The negotiating teams have achieved something monumental but this is nevertheless really only the beginning of the future relationship.
After a year of negotiations and multiple missed deadlines, the two sides have landed on a trade deal.
The ratification process on a trade deal usually takes months or even years, so can it be done for Brexit in a matter of days?
Opposing the deal isn't really an option – but the opposition could abstain on a vote.
The question of the Irish border after Brexit is a more pressing matter for the next president than it has been for his predecessor.
The big losers from such a scenario would not be the countries of the European Union.
Brexit could leave key sectors struggling and the devolved administrations have little power to do anything about it.
Whether it's bluster or not, a dangerous message has been sent to the rest of the world that the UK may be willing to backtrack on important promises.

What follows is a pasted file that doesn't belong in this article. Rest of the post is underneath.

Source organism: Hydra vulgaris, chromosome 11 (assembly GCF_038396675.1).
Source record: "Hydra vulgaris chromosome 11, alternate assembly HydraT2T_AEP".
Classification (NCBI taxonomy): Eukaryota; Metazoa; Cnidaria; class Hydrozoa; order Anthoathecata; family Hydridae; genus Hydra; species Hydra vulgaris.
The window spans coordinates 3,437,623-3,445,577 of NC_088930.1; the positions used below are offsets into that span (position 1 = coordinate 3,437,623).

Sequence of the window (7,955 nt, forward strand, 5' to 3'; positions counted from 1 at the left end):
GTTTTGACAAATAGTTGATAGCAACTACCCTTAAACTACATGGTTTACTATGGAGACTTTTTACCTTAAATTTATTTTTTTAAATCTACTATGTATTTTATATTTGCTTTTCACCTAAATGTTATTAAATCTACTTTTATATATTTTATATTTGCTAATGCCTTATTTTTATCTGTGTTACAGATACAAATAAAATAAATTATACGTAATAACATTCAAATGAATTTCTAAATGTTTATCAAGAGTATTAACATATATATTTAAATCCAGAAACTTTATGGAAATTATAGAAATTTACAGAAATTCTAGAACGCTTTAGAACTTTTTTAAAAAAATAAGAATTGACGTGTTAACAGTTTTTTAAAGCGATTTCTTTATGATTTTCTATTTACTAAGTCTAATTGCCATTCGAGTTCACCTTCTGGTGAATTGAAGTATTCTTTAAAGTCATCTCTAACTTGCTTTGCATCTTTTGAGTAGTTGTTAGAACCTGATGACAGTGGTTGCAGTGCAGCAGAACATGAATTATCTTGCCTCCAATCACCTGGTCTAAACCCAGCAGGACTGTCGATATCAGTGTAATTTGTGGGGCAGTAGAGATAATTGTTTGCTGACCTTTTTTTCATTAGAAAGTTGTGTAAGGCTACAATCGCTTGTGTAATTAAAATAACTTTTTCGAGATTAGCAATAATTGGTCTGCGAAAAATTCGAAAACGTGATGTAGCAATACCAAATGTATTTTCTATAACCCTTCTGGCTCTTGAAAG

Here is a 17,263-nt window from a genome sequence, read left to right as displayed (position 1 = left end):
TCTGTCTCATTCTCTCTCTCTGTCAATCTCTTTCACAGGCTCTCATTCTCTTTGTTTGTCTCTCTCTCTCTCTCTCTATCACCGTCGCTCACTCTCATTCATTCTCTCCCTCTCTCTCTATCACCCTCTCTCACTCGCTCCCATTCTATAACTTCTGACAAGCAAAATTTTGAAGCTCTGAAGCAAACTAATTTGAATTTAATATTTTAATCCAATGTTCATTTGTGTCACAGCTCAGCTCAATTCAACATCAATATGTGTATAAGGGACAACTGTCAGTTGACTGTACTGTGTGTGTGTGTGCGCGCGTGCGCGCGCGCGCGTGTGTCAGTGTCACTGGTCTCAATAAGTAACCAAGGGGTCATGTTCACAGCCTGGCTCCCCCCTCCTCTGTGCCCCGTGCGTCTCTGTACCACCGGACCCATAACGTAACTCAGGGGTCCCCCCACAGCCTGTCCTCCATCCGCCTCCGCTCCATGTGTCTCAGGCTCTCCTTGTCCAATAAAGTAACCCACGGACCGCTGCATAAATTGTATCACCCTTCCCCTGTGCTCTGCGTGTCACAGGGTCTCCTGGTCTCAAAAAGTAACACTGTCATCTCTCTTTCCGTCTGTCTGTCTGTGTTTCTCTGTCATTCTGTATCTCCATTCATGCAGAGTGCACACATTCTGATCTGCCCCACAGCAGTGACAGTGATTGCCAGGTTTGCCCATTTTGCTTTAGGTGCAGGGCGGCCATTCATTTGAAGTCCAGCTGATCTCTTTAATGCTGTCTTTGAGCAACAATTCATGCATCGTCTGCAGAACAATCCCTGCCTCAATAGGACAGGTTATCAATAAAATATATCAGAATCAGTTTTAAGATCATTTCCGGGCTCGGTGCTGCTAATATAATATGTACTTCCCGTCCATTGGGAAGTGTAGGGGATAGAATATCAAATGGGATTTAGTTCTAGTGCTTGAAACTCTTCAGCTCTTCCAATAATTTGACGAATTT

Northern Ireland minister Brandon Lewis doesn't seem to care that the UK would be breaking the law by rewriting the Brexit withdrawal agreement.
Trade deals are usually about breaking down barriers. This one is about putting them up.
What happens to all that energy now the deal is done?
Even though the UK is officially out of the EU on Jan. 31, it'll take at least another 11 months of negotiations before its departure is complete.
It’s rapidly becoming a truism to say that Brexit isn’t done. But what does that actually mean?
Boris Johnson wants to leave by the end of January 2020 and hopes to have a trade deal agreed within a year.
With a further extension the EU hopes to facilitate the ratification of the withdrawal agreement and thus ensure an orderly Brexit
MPs were supposed to vote either for or against the prime minister's deal in a special weekend session. But things didn't quite work out like that.
The prime minister has come to a new agreement with Brussels. But the question is whether he can get it through the UK parliament.
The deal put forward might win the prime minister support at home but Brussels also has to get on board.
All the drama has played out in the UK lately – with very little regard for whether any of the options under discussion would be acceptable to the EU.
The EU is loathe to let treaties fail, given the sunk costs of negotiating them, but it may walk away if Johnson doesn't change his tune.